Interlock for Docker Swarm

In early 2018 Docker made an announcement of the release of its newest Docker Enterprise 2.0 product.  This newest release provides a significant advancement in the Docker platform in the form of a choice between Swarm and/or Kubernetes orchestration. But that’s not what i want to talk about.

Layer 7 Routing

Another great addition to the platform is the replacement of the HTTP Routing Mesh, known as HRM, with a new Layer 7 routing and load balancing. This latest enhancement is built upon the new Interlock 2.0 architecture which provides a highly scalable and highly available routing solution for Swarm.  Interlock provides the same functionality as HRM but also includes 2 new features: 1) path based routing and 2) SSL termination.

Interlock for Docker Swarm

In the diagram above you can see that a user is browsing to the site.  This request is handled by the Interlock service which then routes the request down to the “wordpress” container.  The website could easily have been secured and utilized path based routing with a URL such as

Stack Deployment

I was excited to try out these features so I chose ehazlett’s demo application to deploy to my lab swarm to see how it works. Here is the contents of the docker stack file. You can see the ehazlett/docker-demo image, the custom ingress overlay network, and three interesting docker labels.

version: '3.4'

    image: ehazlett/docker-demo:latest
      - ingress
      labels: 8080 interlock_demo_ingress

    driver: overlay

The and labels simply indicate the host and port that the application will be listening on. The third label indicates the network that interlock proxy will connect to in order to route traffic to my service.

docker stack deploy -c demo-stack.yml interlock_demo

I deploy my application with the command above.  After a moment, I can browse my application as shown below.

Interlock for Docker Swarm

The result is the web page above.  All is looking great so far.

Stack Removal Issues

The next thing I wanted to do was to tear it down and move on to something else.  That’s when  problems arose.

docker stack rm interlock_demo
Removing service interlock_demo_web
Removing network interlock_demo_ingress
Failed to remove network pfxwbivrwtpgpqnw828mociy0: Error response from daemon: Error response from daemon: network interlock_demo_ingress id pfxwbivrwtpgpqnw828mociy0 has active endpointsFailed to remove some resources from stack: interlock_demo

So I began to trouble shoot the issue.  If you run the

docker stack ls

command you will see that the interlock_demo stack is gone.  But if you run the

docker network ls

command you will see that the interlock_demo_ingress network still exists.  If you then inspect the network

docker network inspect interlock_demo_ingress
        "Containers": {
            "de12019f36cd6c17476182e1e62e2661e35243e24f23254b4f3b4bd00c10a524": {
                "Name": "ucp-interlock-proxy.2.tv8xrwpos77guwoc9praq3l5t",
                "EndpointID": "",
                "MacAddress": "",
                "IPv4Address": "",
                "IPv6Address": ""

you will see that one of the ucp-interlock-proxy services is still attached.  So what are we to do?


This is where things get tricky.  Sometimes when I attempt to re-deploy the stack it fails because the network already exists.  And other times the re-deploy succeeds without a problem.

docker stack deploy -c demo-stack.yml interlock_demo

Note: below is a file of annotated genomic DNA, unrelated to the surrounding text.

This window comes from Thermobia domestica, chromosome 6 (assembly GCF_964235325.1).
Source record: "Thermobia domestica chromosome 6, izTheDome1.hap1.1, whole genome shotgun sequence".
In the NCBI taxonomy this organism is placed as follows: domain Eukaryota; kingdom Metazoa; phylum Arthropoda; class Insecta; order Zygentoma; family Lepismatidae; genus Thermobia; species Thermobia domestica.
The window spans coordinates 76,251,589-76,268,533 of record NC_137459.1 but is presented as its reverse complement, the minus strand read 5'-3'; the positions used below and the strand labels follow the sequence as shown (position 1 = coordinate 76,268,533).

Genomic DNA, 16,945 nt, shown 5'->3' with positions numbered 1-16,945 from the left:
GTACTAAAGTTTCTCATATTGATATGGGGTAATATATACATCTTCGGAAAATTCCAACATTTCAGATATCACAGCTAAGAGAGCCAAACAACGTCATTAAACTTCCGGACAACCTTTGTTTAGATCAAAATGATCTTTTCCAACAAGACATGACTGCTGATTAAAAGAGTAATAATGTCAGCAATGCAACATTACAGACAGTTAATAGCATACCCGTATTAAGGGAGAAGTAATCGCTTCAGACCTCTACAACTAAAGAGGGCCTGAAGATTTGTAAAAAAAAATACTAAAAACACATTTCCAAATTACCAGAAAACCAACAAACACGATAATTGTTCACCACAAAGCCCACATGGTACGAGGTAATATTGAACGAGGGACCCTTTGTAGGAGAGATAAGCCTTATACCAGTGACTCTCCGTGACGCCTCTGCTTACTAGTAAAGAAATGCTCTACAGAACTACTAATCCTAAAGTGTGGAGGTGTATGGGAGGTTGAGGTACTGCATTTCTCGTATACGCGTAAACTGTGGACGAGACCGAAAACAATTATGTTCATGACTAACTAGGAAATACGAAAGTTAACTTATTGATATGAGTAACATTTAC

Creating service interlock_demo_web
failed to create service interlock_demo_web: Error response from daemon: network interlock_demo_ingress not found

If you have the former problem its because the ucp-interlock-proxy is still attached to your network. If that is the case then perform the following three steps. This has worked successfully for me.

1) Detach the network from the ucp-interlock-proxy service

docker service update --network-rm interlock_demo_ingress ucp-interlock-proxy

2) Remove the network

docker network rm interlock_demo_ingress

3) Re-deploy your stack

docker stack deploy -c demo-stack.yml interlock_demo


The three step process mentioned previously may work as a manual workaround but it is probably not at the top of my list for a final solution.

One alternative to solving this problem is to create an ingress overlay network outside of your stack, for your application to use…    and just leave it there.

docker network create --driver overlay interlock_ingress

Have your stack attach to it as an external network.  Specify it as the network that the interlock proxy service should use.  Never tear it down.  This way, when you remove your stack, this network is never touched.  Your stack will disconnect from this ingress network while the ucp-interlock-proxy service can stay attached to it forever.

Another alternative is to utilize interlock’s host mode networking. Docker states the following

By default layer 7 routing leverages the Docker Swarm routing mesh, but you don’t have to. You can use host mode networking for maximum performance.

This definitely sounds like something worth looking into but will have to wait for another time.


The Interlock service provides Layer 7 routing for your containerized applications.  It is highly available and automatically configures your applications routing needs.  It is also scalable as you can deploy as many instances of the interlock proxy service as you need.

But what I find most useful is the SSL termination at Interlock as well as path based routing.  These last two features were not available in the previous HRM Layer 7 routing solution.

While we had a few hiccups with how Interlock is working, there are some workarounds and alternative approaches.  With that said, I still think Interlock is a definite improvement to the Docker Enterprise 2.0 platform.

Mark Miller
Docker Accredited Consultant
Business Solutions Architect at Capstone Consulting